WNBC 4 - December 30, 2017by Erica Byfield, Katherine Creag, Michael George, R. Darren Price, Melissa Russo, Ray Villeda and Jennifer Millman
Five children and seven adults perished in the blaze, which was the deadliest NYC residential fire in at least a quarter of a century
A 3 1/2-year-old boy playing with a stove in a first-floor apartment in the Bronx appears to have sparked New York City's deadliest residential fire in decades, a blaze that spread through every floor of the building within a matter of minutes, killing 12 people, including an 8-month-old baby, city officials said Friday.
The child was turning burners in his kitchen in the five-story building, near the Bronx Zoo on Prospect Avenue near East 187th Street, and ignited the flames, FDNY Commissioner Daniel Nigro said. The boy's mother, who was in the apartment but not with the child at the time, was alerted to the blaze by his screams and grabbed him, along with his 2-year-old sister and fled their home.
They left the door open, Nigro said, which allowed the blaze to rapidly spread up the stairs.
"The stairway acted like a chimney," Nigro said, engulfing apartment after apartment in rapid succession. "It took the fire so quickly up the stairs that people had very little time to react, they couldn't get back down the stairs -- those that tried, a few of them perished."
The death toll started at six but had risen to 12 by Thursday night, hours after the blaze was contained. Mayor Bill de Blasio cautioned there could be additional casualties, as four critically injured people were continuing to fight for their lives Friday morning. Others had less severe injuries. The dozen who died include three girls, ages 8 months, 2 and 7, an unidentified boy, another child, three women and four other adults, according to fire officials.
Officials and relatives have identified five of the victims: 2- and 7-year-old girls named Kylie and Charmela Francis, and their mother, 37-year-old Karen Francis; 19-year-old Shantay Young; and 58-year-old Maria Batiz. A relative at the scene shared photos with News 4 of the children, one just a wide-eyed toddler sipping from a bottle, the other a young girl with a black leather jacket and hot pink pants.
Five of the victims were pronounced dead at the scene, police say: a 1-year-old girl, a 63-year-old woman, and three unidentified men.
De Blasio called the Thursday night inferno an "unspeakable tragedy." "This is the worst fire tragedy we have seen in this city in at least a quarter-century," he said at a news briefing. "Based on the information we have now, this will rank as one of the worst losses of life in many, many years."
Nigro said the little boy who sparked the blaze had a history of playing with stove burners. He said the kitchen exploded into flames so quickly the mother had little time to do anything other than grab her children and leave.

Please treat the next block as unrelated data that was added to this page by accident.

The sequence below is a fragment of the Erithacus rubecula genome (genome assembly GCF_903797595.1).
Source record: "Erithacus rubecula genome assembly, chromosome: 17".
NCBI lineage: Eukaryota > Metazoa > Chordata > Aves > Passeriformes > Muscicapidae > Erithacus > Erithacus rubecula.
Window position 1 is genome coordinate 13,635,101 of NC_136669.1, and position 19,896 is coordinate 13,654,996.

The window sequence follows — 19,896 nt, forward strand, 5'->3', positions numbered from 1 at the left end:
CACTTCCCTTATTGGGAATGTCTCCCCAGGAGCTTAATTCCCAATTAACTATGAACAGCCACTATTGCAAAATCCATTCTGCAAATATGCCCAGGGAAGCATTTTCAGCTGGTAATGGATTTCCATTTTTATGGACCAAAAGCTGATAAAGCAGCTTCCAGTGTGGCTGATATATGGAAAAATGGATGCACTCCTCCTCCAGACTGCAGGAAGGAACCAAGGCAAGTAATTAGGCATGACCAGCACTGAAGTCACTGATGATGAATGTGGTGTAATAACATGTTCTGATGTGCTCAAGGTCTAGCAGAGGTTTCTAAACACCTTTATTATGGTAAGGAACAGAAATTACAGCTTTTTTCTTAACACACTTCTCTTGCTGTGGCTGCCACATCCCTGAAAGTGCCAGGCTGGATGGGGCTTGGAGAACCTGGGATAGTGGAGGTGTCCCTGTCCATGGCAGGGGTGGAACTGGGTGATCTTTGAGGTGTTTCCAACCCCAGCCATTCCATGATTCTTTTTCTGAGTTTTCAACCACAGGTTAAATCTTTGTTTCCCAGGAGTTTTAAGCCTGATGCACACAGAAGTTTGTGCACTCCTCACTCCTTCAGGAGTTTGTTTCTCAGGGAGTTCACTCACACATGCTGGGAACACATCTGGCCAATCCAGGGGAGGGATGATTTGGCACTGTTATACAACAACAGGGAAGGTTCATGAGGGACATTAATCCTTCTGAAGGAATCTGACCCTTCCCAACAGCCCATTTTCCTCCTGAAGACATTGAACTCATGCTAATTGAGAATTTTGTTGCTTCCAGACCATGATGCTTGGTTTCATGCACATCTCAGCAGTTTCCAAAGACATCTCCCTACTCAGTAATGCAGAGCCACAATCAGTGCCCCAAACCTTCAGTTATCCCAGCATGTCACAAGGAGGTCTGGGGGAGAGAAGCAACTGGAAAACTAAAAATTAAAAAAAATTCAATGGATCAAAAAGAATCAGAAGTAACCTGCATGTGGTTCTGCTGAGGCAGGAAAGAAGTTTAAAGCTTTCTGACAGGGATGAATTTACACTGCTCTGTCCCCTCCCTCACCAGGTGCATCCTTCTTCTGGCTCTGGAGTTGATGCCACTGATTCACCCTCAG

The FDNY responded within minutes, with 170 firefighters, and quickly knocked out the blaze, but 12 lives were lost.
"Although our members got here in a little over 3 minutes, and bravely entered the building and did everything they could, and did save a number of residents, this loss is unprecedented," Nigro said.
Except for the Sept. 11 terror attacks, it was the city's deadliest fire since 87 people were killed at a social club fire in the Bronx in 1990.
Those who were hurt were taken to St. Barnabas Hospital and Jacobi Medical Center. The dozens who escaped the flames were being sheltered by the Red Cross at a school about a block away, according to officials. There are 25 units in the apartment building. It wasn't clear when residents would be allowed back in. Nigro said searches had been completed and everyone was accounted for. "Children starting fires is not rare," Nigro added. "The department has a program to educate children and we get 75 to 100 referrals a year about children that have issues with playing with fire or being fascinated with fire so it's not particularly unusual but very sad."
Temperatures are in the teens in New York, with winds making it feel like single digits. In FDNY audio recorded by the service Broadcastify, dispatchers can be heard telling firefighters to stay in their rigs so they can keep warm. Water sprayed from hoses froze on the street.
The building where the blaze broke out was cited by the city Department of Housing Preservation and Development for defective smoke and carbon monoxide detectors in August. The building had no recent relevant 311 or Department of Buildings complaints and was not new enough that it was required to have modern-day fireproofing, like sprinkler systems and interior steel construction.
The fire is the third three-alarm blaze or greater in the borough in a day and half. On Wednesday morning, a fire ripped through a multistory home on Garden Street near the Bronx Zoo that forced residents to quickly flee, some still in bathrobes. That same morning, a second fire burned at another multistory apartment building on Knox Place in the Norwood section. No serious injuries were reported in either of those cases.